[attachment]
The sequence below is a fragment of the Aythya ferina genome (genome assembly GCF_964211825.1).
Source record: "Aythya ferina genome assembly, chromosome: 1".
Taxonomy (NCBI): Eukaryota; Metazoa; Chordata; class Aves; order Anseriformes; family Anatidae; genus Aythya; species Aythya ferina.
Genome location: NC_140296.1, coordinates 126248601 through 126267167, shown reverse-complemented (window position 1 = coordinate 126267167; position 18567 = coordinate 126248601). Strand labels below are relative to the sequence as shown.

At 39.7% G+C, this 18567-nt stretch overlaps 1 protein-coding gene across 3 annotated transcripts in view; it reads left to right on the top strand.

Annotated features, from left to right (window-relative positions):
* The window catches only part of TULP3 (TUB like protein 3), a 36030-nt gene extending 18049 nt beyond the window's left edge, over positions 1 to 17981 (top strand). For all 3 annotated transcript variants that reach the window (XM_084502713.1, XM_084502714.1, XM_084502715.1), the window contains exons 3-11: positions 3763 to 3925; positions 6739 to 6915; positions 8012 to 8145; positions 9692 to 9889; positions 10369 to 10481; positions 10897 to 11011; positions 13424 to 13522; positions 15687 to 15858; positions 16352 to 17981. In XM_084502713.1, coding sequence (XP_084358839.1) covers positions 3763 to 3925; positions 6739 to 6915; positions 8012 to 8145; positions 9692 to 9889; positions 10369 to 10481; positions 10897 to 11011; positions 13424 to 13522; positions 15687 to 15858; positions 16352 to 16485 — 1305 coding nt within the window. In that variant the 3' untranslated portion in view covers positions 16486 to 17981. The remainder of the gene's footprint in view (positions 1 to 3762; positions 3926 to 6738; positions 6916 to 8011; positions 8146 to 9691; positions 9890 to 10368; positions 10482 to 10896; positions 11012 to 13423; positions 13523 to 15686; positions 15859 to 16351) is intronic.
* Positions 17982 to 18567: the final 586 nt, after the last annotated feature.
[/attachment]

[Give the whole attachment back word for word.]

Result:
The sequence below is a fragment of the Aythya ferina genome (genome assembly GCF_964211825.1).
Source record: "Aythya ferina genome assembly, chromosome: 1".
Taxonomy (NCBI): Eukaryota; Metazoa; Chordata; class Aves; order Anseriformes; family Anatidae; genus Aythya; species Aythya ferina.
Genome location: NC_140296.1, coordinates 126248601 through 126267167, shown reverse-complemented (window position 1 = coordinate 126267167; position 18567 = coordinate 126248601). Strand labels below are relative to the sequence as shown.

At 39.7% G+C, this 18567-nt stretch overlaps 1 protein-coding gene across 3 annotated transcripts in view; it reads left to right on the top strand.

Annotated features, from left to right (window-relative positions):
* The window catches only part of TULP3 (TUB like protein 3), a 36030-nt gene extending 18049 nt beyond the window's left edge, over positions 1 to 17981 (top strand). For all 3 annotated transcript variants that reach the window (XM_084502713.1, XM_084502714.1, XM_084502715.1), the window contains exons 3-11: positions 3763 to 3925; positions 6739 to 6915; positions 8012 to 8145; positions 9692 to 9889; positions 10369 to 10481; positions 10897 to 11011; positions 13424 to 13522; positions 15687 to 15858; positions 16352 to 17981. In XM_084502713.1, coding sequence (XP_084358839.1) covers positions 3763 to 3925; positions 6739 to 6915; positions 8012 to 8145; positions 9692 to 9889; positions 10369 to 10481; positions 10897 to 11011; positions 13424 to 13522; positions 15687 to 15858; positions 16352 to 16485 — 1305 coding nt within the window. In that variant the 3' untranslated portion in view covers positions 16486 to 17981. The remainder of the gene's footprint in view (positions 1 to 3762; positions 3926 to 6738; positions 6916 to 8011; positions 8146 to 9691; positions 9890 to 10368; positions 10482 to 10896; positions 11012 to 13423; positions 13523 to 15686; positions 15859 to 16351) is intronic.
* Positions 17982 to 18567: the final 586 nt, after the last annotated feature.